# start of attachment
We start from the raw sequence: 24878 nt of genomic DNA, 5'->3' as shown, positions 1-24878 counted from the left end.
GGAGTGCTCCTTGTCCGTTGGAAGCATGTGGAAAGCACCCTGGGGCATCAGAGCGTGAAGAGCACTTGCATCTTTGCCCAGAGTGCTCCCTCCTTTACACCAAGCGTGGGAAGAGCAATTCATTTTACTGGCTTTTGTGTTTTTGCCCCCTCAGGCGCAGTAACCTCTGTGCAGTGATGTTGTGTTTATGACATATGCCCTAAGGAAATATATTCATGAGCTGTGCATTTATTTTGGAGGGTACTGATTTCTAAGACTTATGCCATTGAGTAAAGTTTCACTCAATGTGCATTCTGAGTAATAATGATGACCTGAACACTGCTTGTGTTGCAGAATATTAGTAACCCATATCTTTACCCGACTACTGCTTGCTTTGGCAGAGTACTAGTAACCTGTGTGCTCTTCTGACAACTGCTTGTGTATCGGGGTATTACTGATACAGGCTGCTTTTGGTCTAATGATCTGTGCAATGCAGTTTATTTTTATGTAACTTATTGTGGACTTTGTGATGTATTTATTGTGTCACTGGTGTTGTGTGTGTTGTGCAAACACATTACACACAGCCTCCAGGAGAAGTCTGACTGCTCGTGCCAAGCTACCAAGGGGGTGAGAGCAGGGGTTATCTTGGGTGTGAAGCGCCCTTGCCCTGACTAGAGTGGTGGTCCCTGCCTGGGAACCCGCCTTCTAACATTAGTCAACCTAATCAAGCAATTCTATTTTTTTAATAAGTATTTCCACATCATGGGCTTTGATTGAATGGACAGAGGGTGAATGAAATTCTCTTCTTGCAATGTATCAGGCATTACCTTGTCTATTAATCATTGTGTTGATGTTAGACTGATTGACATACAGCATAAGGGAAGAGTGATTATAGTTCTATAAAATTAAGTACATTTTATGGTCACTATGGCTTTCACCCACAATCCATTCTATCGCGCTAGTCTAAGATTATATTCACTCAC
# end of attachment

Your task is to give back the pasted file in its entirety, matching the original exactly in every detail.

We start from the raw sequence: 24878 nt of genomic DNA, 5'->3' as shown, positions 1-24878 counted from the left end.
GGAGTGCTCCTTGTCCGTTGGAAGCATGTGGAAAGCACCCTGGGGCATCAGAGCGTGAAGAGCACTTGCATCTTTGCCCAGAGTGCTCCCTCCTTTACACCAAGCGTGGGAAGAGCAATTCATTTTACTGGCTTTTGTGTTTTTGCCCCCTCAGGCGCAGTAACCTCTGTGCAGTGATGTTGTGTTTATGACATATGCCCTAAGGAAATATATTCATGAGCTGTGCATTTATTTTGGAGGGTACTGATTTCTAAGACTTATGCCATTGAGTAAAGTTTCACTCAATGTGCATTCTGAGTAATAATGATGACCTGAACACTGCTTGTGTTGCAGAATATTAGTAACCCATATCTTTACCCGACTACTGCTTGCTTTGGCAGAGTACTAGTAACCTGTGTGCTCTTCTGACAACTGCTTGTGTATCGGGGTATTACTGATACAGGCTGCTTTTGGTCTAATGATCTGTGCAATGCAGTTTATTTTTATGTAACTTATTGTGGACTTTGTGATGTATTTATTGTGTCACTGGTGTTGTGTGTGTTGTGCAAACACATTACACACAGCCTCCAGGAGAAGTCTGACTGCTCGTGCCAAGCTACCAAGGGGGTGAGAGCAGGGGTTATCTTGGGTGTGAAGCGCCCTTGCCCTGACTAGAGTGGTGGTCCCTGCCTGGGAACCCGCCTTCTAACATTAGTCAACCTAATCAAGCAATTCTATTTTTTTAATAAGTATTTCCACATCATGGGCTTTGATTGAATGGACAGAGGGTGAATGAAATTCTCTTCTTGCAATGTATCAGGCATTACCTTGTCTATTAATCATTGTGTTGATGTTAGACTGATTGACATACAGCATAAGGGAAGAGTGATTATAGTTCTATAAAATTAAGTACATTTTATGGTCACTATGGCTTTCACCCACAATCCATTCTATCGCGCTAGTCTAAGATTATATTCACTCAC